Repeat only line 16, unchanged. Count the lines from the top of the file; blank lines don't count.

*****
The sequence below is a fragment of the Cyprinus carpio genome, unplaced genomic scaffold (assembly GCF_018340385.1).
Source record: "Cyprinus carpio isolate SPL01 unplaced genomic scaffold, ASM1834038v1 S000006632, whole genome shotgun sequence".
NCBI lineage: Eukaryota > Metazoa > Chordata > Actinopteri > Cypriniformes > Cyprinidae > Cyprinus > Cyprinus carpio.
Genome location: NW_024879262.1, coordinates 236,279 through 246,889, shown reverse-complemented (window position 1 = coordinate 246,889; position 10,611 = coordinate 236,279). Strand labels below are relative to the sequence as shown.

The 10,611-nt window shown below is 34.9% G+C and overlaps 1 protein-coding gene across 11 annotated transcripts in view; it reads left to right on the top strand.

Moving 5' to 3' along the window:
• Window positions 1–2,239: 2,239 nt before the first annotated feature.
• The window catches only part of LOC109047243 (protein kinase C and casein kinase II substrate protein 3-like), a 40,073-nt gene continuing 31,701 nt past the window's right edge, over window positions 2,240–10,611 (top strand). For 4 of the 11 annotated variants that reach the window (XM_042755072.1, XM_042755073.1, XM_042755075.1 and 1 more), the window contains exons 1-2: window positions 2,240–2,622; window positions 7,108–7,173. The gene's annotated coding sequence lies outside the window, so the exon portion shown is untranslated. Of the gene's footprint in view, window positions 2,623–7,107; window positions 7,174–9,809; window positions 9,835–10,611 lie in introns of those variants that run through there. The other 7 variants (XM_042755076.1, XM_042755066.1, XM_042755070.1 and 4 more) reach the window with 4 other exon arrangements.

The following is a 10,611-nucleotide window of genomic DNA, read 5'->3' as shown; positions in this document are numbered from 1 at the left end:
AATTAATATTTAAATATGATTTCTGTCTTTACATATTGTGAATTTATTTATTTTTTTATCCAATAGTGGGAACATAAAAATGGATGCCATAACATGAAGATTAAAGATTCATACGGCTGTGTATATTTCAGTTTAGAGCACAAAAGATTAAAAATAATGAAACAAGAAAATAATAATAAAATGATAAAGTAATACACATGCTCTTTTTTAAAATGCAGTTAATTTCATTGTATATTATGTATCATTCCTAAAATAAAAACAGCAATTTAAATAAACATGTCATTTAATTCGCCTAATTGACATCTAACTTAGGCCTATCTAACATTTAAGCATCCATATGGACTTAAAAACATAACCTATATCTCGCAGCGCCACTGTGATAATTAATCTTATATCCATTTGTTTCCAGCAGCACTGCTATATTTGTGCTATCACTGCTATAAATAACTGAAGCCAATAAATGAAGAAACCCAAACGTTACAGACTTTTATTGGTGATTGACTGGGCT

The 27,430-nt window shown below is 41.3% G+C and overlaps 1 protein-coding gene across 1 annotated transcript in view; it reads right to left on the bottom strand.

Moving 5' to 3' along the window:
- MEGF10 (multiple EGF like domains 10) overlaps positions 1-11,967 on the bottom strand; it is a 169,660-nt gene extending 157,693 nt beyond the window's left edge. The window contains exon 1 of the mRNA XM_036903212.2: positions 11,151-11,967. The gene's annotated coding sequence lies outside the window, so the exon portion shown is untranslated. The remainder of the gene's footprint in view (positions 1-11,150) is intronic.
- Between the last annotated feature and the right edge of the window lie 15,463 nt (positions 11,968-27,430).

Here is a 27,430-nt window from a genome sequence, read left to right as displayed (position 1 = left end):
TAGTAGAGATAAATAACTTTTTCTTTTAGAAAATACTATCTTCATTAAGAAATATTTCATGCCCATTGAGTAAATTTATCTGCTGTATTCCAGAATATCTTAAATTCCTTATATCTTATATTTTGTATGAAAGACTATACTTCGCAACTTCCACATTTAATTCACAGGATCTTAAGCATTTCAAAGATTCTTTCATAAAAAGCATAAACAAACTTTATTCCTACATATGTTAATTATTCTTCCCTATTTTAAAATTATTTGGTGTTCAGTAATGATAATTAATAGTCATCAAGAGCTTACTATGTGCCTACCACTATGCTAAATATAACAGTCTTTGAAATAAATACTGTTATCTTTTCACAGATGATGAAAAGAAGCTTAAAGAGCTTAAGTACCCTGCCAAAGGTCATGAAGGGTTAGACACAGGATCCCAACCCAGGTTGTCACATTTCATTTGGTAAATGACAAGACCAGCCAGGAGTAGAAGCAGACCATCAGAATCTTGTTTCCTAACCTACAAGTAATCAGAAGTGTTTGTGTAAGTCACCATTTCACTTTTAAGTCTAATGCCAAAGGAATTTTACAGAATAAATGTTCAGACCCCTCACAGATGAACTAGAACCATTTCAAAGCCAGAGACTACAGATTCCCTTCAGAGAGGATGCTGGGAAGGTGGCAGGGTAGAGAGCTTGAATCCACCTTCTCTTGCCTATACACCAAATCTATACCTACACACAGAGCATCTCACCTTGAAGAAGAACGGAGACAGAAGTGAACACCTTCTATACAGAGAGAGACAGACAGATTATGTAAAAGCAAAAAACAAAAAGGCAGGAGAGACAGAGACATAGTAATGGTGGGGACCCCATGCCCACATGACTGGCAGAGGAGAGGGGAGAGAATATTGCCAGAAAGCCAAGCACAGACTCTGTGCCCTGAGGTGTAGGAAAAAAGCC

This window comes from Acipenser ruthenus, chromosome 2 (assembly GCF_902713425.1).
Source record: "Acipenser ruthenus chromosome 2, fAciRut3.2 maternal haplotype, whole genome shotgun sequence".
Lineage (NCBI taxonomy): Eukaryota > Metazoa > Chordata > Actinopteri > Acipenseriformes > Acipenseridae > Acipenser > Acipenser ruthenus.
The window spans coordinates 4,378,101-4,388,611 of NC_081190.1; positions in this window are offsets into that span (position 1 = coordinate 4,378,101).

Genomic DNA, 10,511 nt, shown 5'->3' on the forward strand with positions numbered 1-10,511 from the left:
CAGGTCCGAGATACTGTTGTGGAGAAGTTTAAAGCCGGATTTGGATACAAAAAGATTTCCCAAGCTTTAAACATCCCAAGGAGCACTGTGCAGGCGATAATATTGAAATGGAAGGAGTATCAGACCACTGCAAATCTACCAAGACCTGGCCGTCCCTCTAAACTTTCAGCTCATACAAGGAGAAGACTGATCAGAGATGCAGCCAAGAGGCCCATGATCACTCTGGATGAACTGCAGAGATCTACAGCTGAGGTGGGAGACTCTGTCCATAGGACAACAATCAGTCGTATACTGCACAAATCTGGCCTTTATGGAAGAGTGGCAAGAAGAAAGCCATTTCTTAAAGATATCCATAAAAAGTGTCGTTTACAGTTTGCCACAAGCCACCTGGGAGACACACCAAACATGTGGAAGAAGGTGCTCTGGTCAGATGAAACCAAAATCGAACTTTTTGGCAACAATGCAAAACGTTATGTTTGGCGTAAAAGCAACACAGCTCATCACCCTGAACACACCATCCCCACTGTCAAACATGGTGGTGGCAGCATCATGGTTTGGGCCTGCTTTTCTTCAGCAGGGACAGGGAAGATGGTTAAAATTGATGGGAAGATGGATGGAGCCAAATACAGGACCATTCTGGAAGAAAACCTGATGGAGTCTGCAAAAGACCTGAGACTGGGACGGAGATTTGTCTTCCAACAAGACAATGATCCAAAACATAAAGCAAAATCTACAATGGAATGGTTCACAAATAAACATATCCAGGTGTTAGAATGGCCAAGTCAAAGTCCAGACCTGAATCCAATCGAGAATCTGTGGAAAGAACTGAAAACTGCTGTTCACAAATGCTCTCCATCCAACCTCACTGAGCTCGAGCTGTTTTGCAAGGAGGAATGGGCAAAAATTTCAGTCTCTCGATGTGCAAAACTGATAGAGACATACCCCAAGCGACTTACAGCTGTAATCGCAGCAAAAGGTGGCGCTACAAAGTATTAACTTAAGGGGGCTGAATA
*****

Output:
TAGTAGAGATAAATAACTTTTTCTTTTAGAAAATACTATCTTCATTAAGAAATATTTCATGCCCATTGAGTAAATTTATCTGCTGTATTCCAGAATATCTTAAATTCCTTATATCTTATATTTTGTATGAAAGACTATACTTCGCAACTTCCACATTTAATTCACAGGATCTTAAGCATTTCAAAGATTCTTTCATAAAAAGCATAAACAAACTTTATTCCTACATATGTTAATTATTCTTCCCTATTTTAAAATTATTTGGTGTTCAGTAATGATAATTAATAGTCATCAAGAGCTTACTATGTGCCTACCACTATGCTAAATATAACAGTCTTTGAAATAAATACTGTTATCTTTTCACAGATGATGAAAAGAAGCTTAAAGAGCTTAAGTACCCTGCCAAAGGTCATGAAGGGTTAGACACAGGATCCCAACCCAGGTTGTCACATTTCATTTGGTAAATGACAAGACCAGCCAGGAGTAGAAGCAGACCATCAGAATCTTGTTTCCTAACCTACAAGTAATCAGAAGTGTTTGTGTAAGTCACCATTTCACTTTTAAGTCTAATGCCAAAGGAATTTTACAGAATAAATGTTCAGACCCCTCACAGATGAACTAGAACCATTTCAAAGCCAGAGACTACAGATTCCCTTCAGAGAGGATGCTGGGAAGGTGGCAGGGTAGAGAGCTTGAATCCACCTTCTCTTGCCTATACACCAAATCTATACCTACACACAGAGCATCTCACCTTGAAGAAGAACGGAGACAGAAGTGAACACCTTCTATACAGAGAGAGACAGACAGATTATGTAAAAGCAAAAAACAAAAAGGCAGGAGAGACAGAGACATAGTAATGGTGGGGACCCCATGCCCACATGACTGGCAGAGGAGAGGGGAGAGAATATTGCCAGAAAGCCAAGCACAGACTCTGTGCCCTGAGGTGTAGGAAAAAAGCC